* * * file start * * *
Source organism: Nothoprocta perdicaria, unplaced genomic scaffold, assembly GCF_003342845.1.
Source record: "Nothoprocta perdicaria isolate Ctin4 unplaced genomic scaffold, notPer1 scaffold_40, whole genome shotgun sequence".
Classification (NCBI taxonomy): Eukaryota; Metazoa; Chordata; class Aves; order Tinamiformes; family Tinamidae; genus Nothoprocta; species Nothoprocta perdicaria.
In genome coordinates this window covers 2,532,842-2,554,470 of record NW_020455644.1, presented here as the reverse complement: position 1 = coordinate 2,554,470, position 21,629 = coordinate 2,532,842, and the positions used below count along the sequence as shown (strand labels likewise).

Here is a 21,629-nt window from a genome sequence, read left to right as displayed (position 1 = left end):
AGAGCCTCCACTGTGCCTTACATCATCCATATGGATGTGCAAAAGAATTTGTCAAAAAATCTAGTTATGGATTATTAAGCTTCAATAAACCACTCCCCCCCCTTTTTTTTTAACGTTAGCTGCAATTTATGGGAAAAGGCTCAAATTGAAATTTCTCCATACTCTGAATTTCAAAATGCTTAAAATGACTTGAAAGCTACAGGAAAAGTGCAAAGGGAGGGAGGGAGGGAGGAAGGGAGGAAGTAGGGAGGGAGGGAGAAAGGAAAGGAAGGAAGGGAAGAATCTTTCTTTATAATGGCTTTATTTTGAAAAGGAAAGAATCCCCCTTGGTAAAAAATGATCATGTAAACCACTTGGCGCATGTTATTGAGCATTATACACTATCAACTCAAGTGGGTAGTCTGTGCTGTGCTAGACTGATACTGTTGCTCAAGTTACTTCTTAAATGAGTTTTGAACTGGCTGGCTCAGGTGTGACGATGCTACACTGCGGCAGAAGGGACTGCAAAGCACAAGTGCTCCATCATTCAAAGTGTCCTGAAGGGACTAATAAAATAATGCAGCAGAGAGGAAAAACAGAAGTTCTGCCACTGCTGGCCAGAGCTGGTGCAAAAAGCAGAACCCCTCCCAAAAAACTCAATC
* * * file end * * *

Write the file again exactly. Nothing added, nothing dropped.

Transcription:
Source organism: Nothoprocta perdicaria, unplaced genomic scaffold, assembly GCF_003342845.1.
Source record: "Nothoprocta perdicaria isolate Ctin4 unplaced genomic scaffold, notPer1 scaffold_40, whole genome shotgun sequence".
Classification (NCBI taxonomy): Eukaryota; Metazoa; Chordata; class Aves; order Tinamiformes; family Tinamidae; genus Nothoprocta; species Nothoprocta perdicaria.
In genome coordinates this window covers 2,532,842-2,554,470 of record NW_020455644.1, presented here as the reverse complement: position 1 = coordinate 2,554,470, position 21,629 = coordinate 2,532,842, and the positions used below count along the sequence as shown (strand labels likewise).

Here is a 21,629-nt window from a genome sequence, read left to right as displayed (position 1 = left end):
AGAGCCTCCACTGTGCCTTACATCATCCATATGGATGTGCAAAAGAATTTGTCAAAAAATCTAGTTATGGATTATTAAGCTTCAATAAACCACTCCCCCCCCTTTTTTTTTAACGTTAGCTGCAATTTATGGGAAAAGGCTCAAATTGAAATTTCTCCATACTCTGAATTTCAAAATGCTTAAAATGACTTGAAAGCTACAGGAAAAGTGCAAAGGGAGGGAGGGAGGGAGGAAGGGAGGAAGTAGGGAGGGAGGGAGAAAGGAAAGGAAGGAAGGGAAGAATCTTTCTTTATAATGGCTTTATTTTGAAAAGGAAAGAATCCCCCTTGGTAAAAAATGATCATGTAAACCACTTGGCGCATGTTATTGAGCATTATACACTATCAACTCAAGTGGGTAGTCTGTGCTGTGCTAGACTGATACTGTTGCTCAAGTTACTTCTTAAATGAGTTTTGAACTGGCTGGCTCAGGTGTGACGATGCTACACTGCGGCAGAAGGGACTGCAAAGCACAAGTGCTCCATCATTCAAAGTGTCCTGAAGGGACTAATAAAATAATGCAGCAGAGAGGAAAAACAGAAGTTCTGCCACTGCTGGCCAGAGCTGGTGCAAAAAGCAGAACCCCTCCCAAAAAACTCAATC